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What Time is it in Nature: Common Whitetail Dragonfly

May 20, 2014

Summer is nearly here, and the dragonflies have returned to Prairie Ridge!  On any given day, you might see 15 or 20 species of dragonflies and damselflies at the pond, but some species are more common than others.  The Common Whitetail (Plathemis lydia), as the name suggests, is one of the most commonly spotted dragonflies at Prairie Ridge.

Common whitetail male at the pond

Common Whitetails are found throughout the US and in every county in North Carolina, so they are one of the most common species in the country.  They are medium-sized dragonflies that reach lengths of just under 2 inches with wingspans of about 2.25 inches and have relatively broad abdomens.  Males, as seen in the image above, have wide black or dark brown bands along the center of each wing and a bright white abdomen.  Females look quite different, sporting three black spots along the upper edge of each wing and brown abdomens with broken white lines along each side.

As in other dragonflies, male Common Whitetails are very territorial and will fiercely defend their territory from other males.  You will most often find males along the banks of ponds, sitting on vegetation where they can look out over patches of open water.  If a male flies into another male’s space, the territory holder will fly out from his perch with his white abdomen held above his head and attempt to chase away the intruder.  If successful, the defensive male will return to his territory.  If not, he will be usurped and the challenger will take his place.

Territories are important to males because females choose their mates based on the territories they defend.  Female Common Whitetails are most commonly observed flying around the prairie and visit the water only when they wish to mate or lay eggs.  Females flying over the pond are almost immediately greeted by the male who defends the territory she enters and the pair will mate if the female is receptive.  Afterwards, the female will lay her eggs in the water, bouncing up and down so that the tip of her abdomen repeatedly breaks through the surface and her eggs are released into the pond.  Because there are typically far more males around the pond than females, an egg-laying female is at risk of being grabbed by another male and taken to another territory to mate again before she finishes laying her eggs.  In an attempt to prevent this from happening, a male who has just mated will hover over his mate while she lays her eggs and protect her from incoming males.  While this behavior ensures that the eggs laid are his offspring, the behavior also benefits the female as she is protected from harassers and is able to lay her eggs without interruption.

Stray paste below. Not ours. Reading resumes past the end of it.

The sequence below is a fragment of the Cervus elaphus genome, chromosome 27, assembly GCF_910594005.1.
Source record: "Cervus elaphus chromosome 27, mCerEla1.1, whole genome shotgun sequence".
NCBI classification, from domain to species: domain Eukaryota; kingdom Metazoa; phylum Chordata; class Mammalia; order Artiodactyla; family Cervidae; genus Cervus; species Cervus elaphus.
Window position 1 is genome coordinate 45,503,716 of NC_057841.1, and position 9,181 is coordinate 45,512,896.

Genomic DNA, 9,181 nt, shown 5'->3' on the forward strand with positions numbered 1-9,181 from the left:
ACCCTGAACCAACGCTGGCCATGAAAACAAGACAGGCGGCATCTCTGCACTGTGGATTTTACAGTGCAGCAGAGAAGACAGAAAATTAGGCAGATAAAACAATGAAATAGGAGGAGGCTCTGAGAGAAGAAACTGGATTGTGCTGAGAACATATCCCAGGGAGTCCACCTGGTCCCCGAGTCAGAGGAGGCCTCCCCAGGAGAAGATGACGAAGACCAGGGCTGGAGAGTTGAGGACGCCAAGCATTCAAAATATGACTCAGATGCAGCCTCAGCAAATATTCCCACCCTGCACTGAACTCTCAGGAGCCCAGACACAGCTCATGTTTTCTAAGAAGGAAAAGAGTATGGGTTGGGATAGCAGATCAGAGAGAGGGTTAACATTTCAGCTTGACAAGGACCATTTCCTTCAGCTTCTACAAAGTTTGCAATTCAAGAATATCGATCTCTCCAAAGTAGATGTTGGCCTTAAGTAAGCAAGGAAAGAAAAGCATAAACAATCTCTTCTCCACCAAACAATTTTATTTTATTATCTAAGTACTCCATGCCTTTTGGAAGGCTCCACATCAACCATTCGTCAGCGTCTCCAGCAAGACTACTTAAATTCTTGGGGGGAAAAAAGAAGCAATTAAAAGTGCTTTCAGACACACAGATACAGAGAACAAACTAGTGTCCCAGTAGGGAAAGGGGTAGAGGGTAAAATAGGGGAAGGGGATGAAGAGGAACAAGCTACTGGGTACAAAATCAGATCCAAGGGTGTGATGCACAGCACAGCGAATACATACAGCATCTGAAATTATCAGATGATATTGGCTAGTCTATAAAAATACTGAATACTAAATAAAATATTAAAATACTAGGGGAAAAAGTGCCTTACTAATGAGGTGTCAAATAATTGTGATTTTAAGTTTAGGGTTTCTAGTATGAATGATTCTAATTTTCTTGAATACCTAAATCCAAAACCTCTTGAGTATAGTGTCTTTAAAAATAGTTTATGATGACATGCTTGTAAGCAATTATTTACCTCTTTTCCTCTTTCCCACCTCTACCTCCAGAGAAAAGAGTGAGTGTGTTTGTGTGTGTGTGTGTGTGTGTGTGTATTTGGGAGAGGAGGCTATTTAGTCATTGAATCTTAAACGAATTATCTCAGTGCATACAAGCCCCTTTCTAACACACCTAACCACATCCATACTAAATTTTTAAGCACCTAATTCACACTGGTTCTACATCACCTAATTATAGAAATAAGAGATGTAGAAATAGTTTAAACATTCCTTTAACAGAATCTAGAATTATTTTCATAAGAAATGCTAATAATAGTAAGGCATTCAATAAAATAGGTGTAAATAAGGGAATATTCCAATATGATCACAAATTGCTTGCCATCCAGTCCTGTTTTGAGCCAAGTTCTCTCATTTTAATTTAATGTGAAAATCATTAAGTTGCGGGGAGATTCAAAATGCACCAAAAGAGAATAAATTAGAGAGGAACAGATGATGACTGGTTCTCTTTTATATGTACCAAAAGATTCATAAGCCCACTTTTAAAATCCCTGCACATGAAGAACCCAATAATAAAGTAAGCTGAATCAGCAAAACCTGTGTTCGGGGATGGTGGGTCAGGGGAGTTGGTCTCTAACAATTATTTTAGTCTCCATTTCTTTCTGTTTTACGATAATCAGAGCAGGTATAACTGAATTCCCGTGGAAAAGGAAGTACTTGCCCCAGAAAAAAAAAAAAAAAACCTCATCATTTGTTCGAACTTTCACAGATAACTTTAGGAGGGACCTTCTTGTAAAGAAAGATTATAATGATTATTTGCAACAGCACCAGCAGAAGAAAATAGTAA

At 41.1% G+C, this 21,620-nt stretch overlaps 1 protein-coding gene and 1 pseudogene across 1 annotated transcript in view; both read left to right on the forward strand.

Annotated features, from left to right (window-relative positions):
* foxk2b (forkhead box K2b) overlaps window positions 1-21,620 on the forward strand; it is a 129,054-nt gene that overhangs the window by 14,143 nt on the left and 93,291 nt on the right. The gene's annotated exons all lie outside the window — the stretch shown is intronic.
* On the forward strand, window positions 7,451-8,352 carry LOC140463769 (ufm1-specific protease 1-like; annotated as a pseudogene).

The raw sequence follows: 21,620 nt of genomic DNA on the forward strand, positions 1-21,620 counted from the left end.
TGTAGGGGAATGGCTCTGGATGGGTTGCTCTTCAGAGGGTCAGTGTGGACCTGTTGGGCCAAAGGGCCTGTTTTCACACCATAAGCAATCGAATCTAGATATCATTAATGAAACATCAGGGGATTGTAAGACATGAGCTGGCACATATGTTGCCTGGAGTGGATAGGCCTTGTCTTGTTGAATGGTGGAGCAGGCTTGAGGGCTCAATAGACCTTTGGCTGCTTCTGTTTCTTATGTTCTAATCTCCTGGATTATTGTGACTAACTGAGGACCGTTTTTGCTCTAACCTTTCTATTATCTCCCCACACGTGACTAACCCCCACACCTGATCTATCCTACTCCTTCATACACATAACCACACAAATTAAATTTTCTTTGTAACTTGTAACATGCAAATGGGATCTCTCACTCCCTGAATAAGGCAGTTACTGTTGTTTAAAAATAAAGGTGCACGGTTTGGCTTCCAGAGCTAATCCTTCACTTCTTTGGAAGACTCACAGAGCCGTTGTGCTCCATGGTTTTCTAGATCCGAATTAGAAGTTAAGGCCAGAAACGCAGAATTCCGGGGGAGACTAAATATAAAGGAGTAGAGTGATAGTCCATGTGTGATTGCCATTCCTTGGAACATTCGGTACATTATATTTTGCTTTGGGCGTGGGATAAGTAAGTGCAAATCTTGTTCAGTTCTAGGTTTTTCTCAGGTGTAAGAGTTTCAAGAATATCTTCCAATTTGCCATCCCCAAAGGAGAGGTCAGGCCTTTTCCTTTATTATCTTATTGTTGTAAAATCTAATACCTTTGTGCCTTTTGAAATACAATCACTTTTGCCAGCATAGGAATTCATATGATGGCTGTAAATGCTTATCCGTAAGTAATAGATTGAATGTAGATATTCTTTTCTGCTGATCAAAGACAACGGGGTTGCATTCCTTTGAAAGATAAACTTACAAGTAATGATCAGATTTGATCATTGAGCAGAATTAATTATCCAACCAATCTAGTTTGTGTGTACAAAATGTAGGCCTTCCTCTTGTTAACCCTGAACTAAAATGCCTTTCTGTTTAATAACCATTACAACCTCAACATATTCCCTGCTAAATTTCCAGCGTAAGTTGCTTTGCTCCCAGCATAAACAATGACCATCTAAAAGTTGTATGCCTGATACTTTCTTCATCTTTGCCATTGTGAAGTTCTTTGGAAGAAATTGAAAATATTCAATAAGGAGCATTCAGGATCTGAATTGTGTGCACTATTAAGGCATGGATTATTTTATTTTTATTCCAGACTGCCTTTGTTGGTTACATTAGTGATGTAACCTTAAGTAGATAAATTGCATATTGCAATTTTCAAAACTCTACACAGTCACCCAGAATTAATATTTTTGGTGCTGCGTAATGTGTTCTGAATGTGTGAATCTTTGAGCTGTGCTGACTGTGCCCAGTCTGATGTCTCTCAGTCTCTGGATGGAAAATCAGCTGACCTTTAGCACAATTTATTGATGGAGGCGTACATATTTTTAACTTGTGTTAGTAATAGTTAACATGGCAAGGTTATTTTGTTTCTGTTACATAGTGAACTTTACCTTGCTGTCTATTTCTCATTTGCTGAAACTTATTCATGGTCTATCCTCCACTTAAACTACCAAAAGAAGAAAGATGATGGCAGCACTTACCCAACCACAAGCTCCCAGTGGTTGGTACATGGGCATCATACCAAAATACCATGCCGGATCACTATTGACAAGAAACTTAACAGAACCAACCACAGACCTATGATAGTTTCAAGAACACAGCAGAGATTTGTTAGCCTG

Immature Common Whitetails develop in the water as nymphs and go through several molts before they become adults.   This species is one of the first dragonflies to emerge from the water as adults in the spring, though you may see them any time from late March through late October in North Carolina.

Next time you visit Prairie Ridge, take a stroll down to the pond and look out for Common Whitetails!  On sunny, calm days you may see several dozen males flying about over the water.  On your walk to the pond, be sure to keep an eye out for Common Whitetail females as they are often spotted flying along the trails.  Though common, these are very beautiful and interesting dragonflies, well worth a trip to see them!

What Time is it in Nature is a weekly feature highlighting the current plants, animals, and other wildlife at the Musuem’s public outdoor facility, Prairie Ridge Ecostation. Find out more about the natural happenings at Prairie Ridge at our What Time is it in Nature Archive!

(Photos by Chris Goforth)

6 Comments leave one →
  1. June 28, 2014 1:00 pm

    Reblogged this on The Dragonfly Woman and commented:
    I wrote this for the blog at the museum where I work a few weeks ago. Thought you all might be interested, so I’m reblogging it here!

  2. June 28, 2014 2:53 pm

    ‘Thought you might be interested…’
    I was and it was interesting! Nice the female gets protected since poor females get harassed by males eager to mate in many diverse species. Might sound silly but I feel a certain connection, and definitely empathy, with animal mothers.

    • June 28, 2014 3:29 pm

      Glad you enjoyed it! And I’m glad you feel sympathy for all those dragonfly mothers out there too. 🙂

  3. June 28, 2014 5:03 pm

    Damsel flies! That is wonderful. This was an interesting post.. thank you, i learn things here.. c

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